Carrot (Daucus carota L.) is an economically important vegetable crop in China. In August 2008, a disease was observed on carrot in Inner Mongolia. The symptoms appeared as dry rot lesions on root surface, expressing light brown cankers with defined rounded or irregular shapes (1,3). The average disease incidence was up to 80% in Tuo Ke Tuo County. The disease has been a serious problem in these two counties since then, especially where consecutive carrot cropping was practiced. Carrot roots with typical dry rot symptoms were washed with tap water. Root tissues near the margin of necrotic lesions were excised, surface sterilized with 1% NaOCl for 3 min, and rinsed with sterile distilled water three times. The disinfected tissue was placed on potato dextrose agar (PDA) in a petri dish. Plates were incubated at 25 ± 1°C in the dark for 4 days. Fusarium single spore isolates were obtained from characteristic colonies (1). Three isolates (CF1, CF2, and CF3) were used for further study. The isolates were identified as Fusarium spp. on the basis of microscopic morphology on PDA. CF1 produced pink pigment, abundant falciform macroconidia of 14.7 to 38.2 × 4.5 to 5.7 μm with 2 to 3 septates, and elliptic microconidia of 7.5 to 15.1 × 3.3 to 5.4 μm with none or one septate. CF2 and CF3 produced light blue pigment, abundant falciform macroconidia of 16.4 to 34.4 × 4.0 to 6.1 μm with 2 to 3 septates, and elliptic microconidia of 6.7 to 10.7 × 3.0 to 4.9 μm with none or one septate. They were further identified and confirmed by PCR. The PCR involved amplifying the internal transcribed spacer (ITS) region of ribosomal DNA using genomic DNA as the template with universal primers ITS1 and ITS4 (2). The PCR products were sequenced. BLAST analysis of these sequences against the GenBank database determined the taxonomy of the isolates. The sequence of CF1 was 99% identical to F. oxysporum (Accession No. KC594035); sequences of CF2 and CF3 were 99% identical to F. solani (KC215123). To confirm the pathogenicity of the isolates, mature carrot roots (cv. Hong Ying 2) were inoculated with mycelial plugs (5 mm in diameter) cut from the margin of actively growing colonies on PDA plates. One mycelial plug was placed on each carrot root, with the mycelial side facing the root. PDA plugs were used for controls. Each treatment had five replicates. The inoculated roots were incubated in a humid chamber (90% RH) at 25°C. Four days after incubation, mycelia of the isolates developed and covered most of the surface of carrot roots, and brown rot lesions were observed on all inoculated roots, while the controls remained symptomless. This experiment was repeated. In another trial, carrot seeds (cv. Hong Ying 2) were sown in sterilized soil in pots (30 × 25 cm opening) with 15 seeds per pot. The soil was infested with either CF1, CF2, or CF3 by adding spore suspension to make the final concentration of 1 × 104 CFU/g soil. Plants grown in non-infested soil served as controls. There were three replicates per treatment. All the treated pots were placed in a field. After 13 weeks, the same symptoms of dry rot were observed as previously described. No symptoms were observed on the control plants. The trial was repeated. Symptomatic tissues from the inoculated roots were sampled and the pathogen was re-isolated, and identified using PCR. To our knowledge, this is the first report of F. oxysporum and F. solani causing dry rot of carrot in China.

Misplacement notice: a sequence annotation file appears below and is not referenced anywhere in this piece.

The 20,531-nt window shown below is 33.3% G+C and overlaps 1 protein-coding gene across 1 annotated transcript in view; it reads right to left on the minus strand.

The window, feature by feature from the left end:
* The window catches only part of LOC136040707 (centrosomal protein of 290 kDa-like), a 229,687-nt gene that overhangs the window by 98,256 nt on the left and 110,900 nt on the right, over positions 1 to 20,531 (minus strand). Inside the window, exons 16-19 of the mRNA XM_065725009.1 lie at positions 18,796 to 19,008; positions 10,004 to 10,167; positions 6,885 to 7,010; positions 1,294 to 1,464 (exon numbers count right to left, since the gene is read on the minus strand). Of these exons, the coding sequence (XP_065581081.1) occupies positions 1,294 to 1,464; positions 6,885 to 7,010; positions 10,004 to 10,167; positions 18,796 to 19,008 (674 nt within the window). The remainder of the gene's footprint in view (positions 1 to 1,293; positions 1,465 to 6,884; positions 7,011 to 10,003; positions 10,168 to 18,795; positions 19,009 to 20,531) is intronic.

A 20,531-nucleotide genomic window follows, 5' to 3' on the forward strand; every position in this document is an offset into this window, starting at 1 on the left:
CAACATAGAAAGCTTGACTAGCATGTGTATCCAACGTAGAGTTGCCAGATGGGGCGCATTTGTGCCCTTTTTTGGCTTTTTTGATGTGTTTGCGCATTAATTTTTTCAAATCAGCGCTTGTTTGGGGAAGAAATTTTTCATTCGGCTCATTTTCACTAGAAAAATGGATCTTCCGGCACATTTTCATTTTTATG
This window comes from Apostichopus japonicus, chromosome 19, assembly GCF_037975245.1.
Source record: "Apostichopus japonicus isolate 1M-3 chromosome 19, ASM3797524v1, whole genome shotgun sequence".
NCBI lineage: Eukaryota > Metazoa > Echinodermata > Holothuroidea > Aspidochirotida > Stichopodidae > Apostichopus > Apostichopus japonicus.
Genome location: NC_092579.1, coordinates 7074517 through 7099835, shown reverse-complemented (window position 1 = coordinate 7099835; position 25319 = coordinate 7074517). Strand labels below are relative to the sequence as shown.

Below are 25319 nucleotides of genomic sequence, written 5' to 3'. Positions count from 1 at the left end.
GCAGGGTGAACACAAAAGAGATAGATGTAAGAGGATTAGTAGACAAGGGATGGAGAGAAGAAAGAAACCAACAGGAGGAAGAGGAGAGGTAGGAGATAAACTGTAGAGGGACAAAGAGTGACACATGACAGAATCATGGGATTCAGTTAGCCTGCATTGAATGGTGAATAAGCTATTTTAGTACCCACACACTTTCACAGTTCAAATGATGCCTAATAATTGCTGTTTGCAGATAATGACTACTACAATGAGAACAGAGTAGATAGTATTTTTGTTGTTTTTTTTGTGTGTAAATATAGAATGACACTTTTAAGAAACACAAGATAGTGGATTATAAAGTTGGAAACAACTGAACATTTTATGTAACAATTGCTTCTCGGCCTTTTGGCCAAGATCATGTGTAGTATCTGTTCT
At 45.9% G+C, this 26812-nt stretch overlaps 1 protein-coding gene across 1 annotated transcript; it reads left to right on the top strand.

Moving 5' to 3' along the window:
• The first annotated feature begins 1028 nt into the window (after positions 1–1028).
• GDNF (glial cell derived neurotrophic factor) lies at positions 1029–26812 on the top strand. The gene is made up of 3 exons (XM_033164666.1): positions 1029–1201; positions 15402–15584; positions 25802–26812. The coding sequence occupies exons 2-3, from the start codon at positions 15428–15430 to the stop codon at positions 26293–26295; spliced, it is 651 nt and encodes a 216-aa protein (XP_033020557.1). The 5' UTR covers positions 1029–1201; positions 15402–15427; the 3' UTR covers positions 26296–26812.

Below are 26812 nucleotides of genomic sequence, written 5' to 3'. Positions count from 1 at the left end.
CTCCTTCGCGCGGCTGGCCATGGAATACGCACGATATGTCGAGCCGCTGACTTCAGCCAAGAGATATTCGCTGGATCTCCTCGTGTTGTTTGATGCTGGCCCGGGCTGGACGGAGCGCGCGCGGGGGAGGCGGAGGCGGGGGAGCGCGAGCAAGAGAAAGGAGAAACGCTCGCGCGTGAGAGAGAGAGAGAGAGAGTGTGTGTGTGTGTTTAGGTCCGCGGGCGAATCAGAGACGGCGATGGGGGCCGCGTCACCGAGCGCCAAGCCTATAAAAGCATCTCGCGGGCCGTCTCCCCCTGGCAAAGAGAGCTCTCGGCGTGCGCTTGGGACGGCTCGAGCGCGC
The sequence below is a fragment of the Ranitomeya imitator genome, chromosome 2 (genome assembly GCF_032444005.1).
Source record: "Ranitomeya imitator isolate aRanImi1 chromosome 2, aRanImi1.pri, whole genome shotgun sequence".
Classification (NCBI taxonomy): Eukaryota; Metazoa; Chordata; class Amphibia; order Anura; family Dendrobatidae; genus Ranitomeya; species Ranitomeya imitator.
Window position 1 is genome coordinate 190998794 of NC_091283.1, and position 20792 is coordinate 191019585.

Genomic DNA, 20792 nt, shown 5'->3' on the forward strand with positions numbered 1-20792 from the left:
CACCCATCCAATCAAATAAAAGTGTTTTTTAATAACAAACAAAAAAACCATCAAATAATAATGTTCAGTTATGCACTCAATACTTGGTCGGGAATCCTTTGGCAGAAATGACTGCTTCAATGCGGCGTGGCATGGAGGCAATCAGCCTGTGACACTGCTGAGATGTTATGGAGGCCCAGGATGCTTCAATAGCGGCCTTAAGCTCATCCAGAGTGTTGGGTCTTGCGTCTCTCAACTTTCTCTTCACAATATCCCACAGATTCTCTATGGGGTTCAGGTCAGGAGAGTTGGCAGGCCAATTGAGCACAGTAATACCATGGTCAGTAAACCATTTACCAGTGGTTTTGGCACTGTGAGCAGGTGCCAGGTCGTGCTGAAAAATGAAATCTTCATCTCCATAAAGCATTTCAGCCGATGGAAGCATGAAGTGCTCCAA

References: (1) H. Abe et al. Annual Report of the Society of Plant Protection of North Japan, 48:106-108, 1997. (2) X. Lu. Plant Dis. 97:991, 2013. (3) A. F. Sherf and A. MacNab. Pages 138-139 in: Vegetable Diseases and Their Control. John Wiley & Sons, Inc., 1986.
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